terror & warThe Emperor decrees

The Emperor decrees that people will remember 9/11, but not as if it’s a football game that we lost

No Gravatar

I have been declared Emperor of the World. Let us not waste time explaining why or how; let’s all simply accept the fact that we are better off, as a result; hence, my next decree:

Emperor’s Decree No. 911: We should always remember 9/11, but not with patriotic pep rallies and not with fist-pumping; for, on this day, the extremist obsessions and narrow-minded religious views of a few arrogant, evil bastards resulted in the deaths of thousands of innocent people at the Word Trade Center in New York City, in a horrific crash in Shanksville, Pa., and at the Pentagon, in Washington, DC. On this day, trembling fathers wept into phones, saying goodbye to their children and wives, having given up, knowing that there was no way down or out, fighting not to sound terrified through the line — knowing that this final goodbye was worth trading away a last, useless burst of hope. On this day, wives did the same, fighting preservation instincts for a few seconds’ contact with their husbands and babies. And on this day, horrible circumstances made men and women who were just doing their duty into legends of self-sacrifice. This is the day when a thousand stories of strength and courage were passionately written, only to be sucked down in a cascade of molten metal and poison dust, never to be read by anyone. This was the day on which a new generation of children learned that grown-ups could actually take civilian life and expect sainthood in return.

This was the day of Allah’s misery. This was the day that, if God can cry, there must have been a hurricane in heaven — his tears like bullets in raging winds; angels covering their heads with trembling wings —  for a humankind that had turned him into a goal line to be crossed; a prize to be quibbled over; a concept for which to slaughter; a cause for torture and alienation. 

So, let’s not remember that day with airbrushed paintings of American Eagles crushing symbolic enemies. Let’s not remember it with chants of “don’t fuck with the US of A” or with moronic songs about beer, barbecues and ass-whoopings for anyone in an ethnic outfit.

Let’s remember it by thinking things over — by figuring out how we’re going to stop people from turning scrolls and scriptures and borders into excuses for human butchery — but not by blowing them to bits.

Let’s not scream for violence meeting violence; let’s ponder babies who have grown up without moms and dads, all over the world and across time, because someone thought he was more right than someone else who more or less believed the same thing.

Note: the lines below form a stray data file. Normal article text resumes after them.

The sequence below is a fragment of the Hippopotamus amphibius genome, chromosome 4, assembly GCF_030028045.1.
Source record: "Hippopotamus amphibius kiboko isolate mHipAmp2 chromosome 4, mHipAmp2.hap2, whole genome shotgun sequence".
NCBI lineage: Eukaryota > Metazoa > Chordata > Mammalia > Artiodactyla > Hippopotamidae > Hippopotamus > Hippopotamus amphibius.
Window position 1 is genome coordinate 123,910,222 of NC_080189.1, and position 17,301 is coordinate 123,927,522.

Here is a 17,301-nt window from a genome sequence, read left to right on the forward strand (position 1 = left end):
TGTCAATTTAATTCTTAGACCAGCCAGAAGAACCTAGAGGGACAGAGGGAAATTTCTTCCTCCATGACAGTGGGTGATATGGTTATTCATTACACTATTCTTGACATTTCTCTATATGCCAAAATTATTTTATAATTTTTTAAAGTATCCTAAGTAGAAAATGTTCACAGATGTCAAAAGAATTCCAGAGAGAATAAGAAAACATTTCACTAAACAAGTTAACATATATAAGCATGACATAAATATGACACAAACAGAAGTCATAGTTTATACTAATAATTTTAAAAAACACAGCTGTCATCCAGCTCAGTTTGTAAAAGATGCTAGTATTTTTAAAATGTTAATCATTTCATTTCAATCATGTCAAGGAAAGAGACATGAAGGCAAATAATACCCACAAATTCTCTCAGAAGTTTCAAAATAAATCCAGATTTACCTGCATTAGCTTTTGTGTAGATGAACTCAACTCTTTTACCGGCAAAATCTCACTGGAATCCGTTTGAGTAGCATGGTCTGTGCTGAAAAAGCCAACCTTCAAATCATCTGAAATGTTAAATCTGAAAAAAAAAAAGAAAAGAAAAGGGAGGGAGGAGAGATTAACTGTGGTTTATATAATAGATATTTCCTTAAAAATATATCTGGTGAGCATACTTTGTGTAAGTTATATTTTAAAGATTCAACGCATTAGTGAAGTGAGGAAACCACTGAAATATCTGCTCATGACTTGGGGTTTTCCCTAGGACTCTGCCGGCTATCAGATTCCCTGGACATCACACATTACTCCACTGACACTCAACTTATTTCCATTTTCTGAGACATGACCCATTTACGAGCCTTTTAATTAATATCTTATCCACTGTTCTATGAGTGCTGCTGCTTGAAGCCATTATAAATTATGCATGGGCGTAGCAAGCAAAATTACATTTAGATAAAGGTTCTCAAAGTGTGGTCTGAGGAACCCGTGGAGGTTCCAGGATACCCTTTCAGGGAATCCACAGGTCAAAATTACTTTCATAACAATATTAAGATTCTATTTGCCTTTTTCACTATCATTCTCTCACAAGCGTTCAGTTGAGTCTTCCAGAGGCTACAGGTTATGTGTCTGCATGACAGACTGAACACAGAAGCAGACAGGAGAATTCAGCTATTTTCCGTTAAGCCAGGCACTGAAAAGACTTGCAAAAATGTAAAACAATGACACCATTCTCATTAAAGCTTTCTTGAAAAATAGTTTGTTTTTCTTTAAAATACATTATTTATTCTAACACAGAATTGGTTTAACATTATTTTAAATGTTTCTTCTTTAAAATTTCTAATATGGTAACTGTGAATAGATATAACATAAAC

Let’s remember it by hoping — maybe even praying — that things will change. We can go back to blowing each other up tomorrow. Today, let’s just quietly weep for all the violence we have done to each other and for those we lost that day.

The Punishment: Violators (and, the Emperor admits, only a small number of Americans are fist-pumping pep-ralliers) will be forced to look into a magic mirror that turns their reflections into the faces of their enemies. (In some cases, a heavy-handed metaphor is necessary.)

The Emperor will grace the world with a new decree each Tuesday morning.

Chris Matarazzo is a writer, composer, musician and teacher of literature and writing on the college and high school levels. His music can be heard on his recent release, Hats and Rabbits, which is currently available. Chris is also the composer of the score to the off-beat independent film Surrender Dorothy and he performs in the Philadelphia area with the King Richard Band. He's also a relatively prolific novelist, even if no one seems to care yet. His blog, also called Hats and Rabbits, is nice, too, if you get a chance...
Print This Post Print This Post

2 Responses to “The Emperor decrees that people will remember 9/11, but not as if it’s a football game that we lost”

  1. Turning the murder of thousands into patriotic fervor by hijacking the emotional momentum of a nation nurtures a mentality similar to that which caused the murders in the first place. The hijackers thought nationality was more important than humanity. Using a day in which thousands were murdered to cause patriotism for our glory and repetitive slogans is using the trade center victims for the value of their death, just as the perpetrators did.

    As your post says better than I am here, it’s about people, not politics. The horror of that day reminded many of us of that.

  2. So well-said, Tyler. “Turning the murder of thousands into patriotic fervor by hijacking the emotional momentum of a nation nurtures a mentality similar to that which caused the murders in the first place.” Brilliant.

Discussion Area - Leave a Comment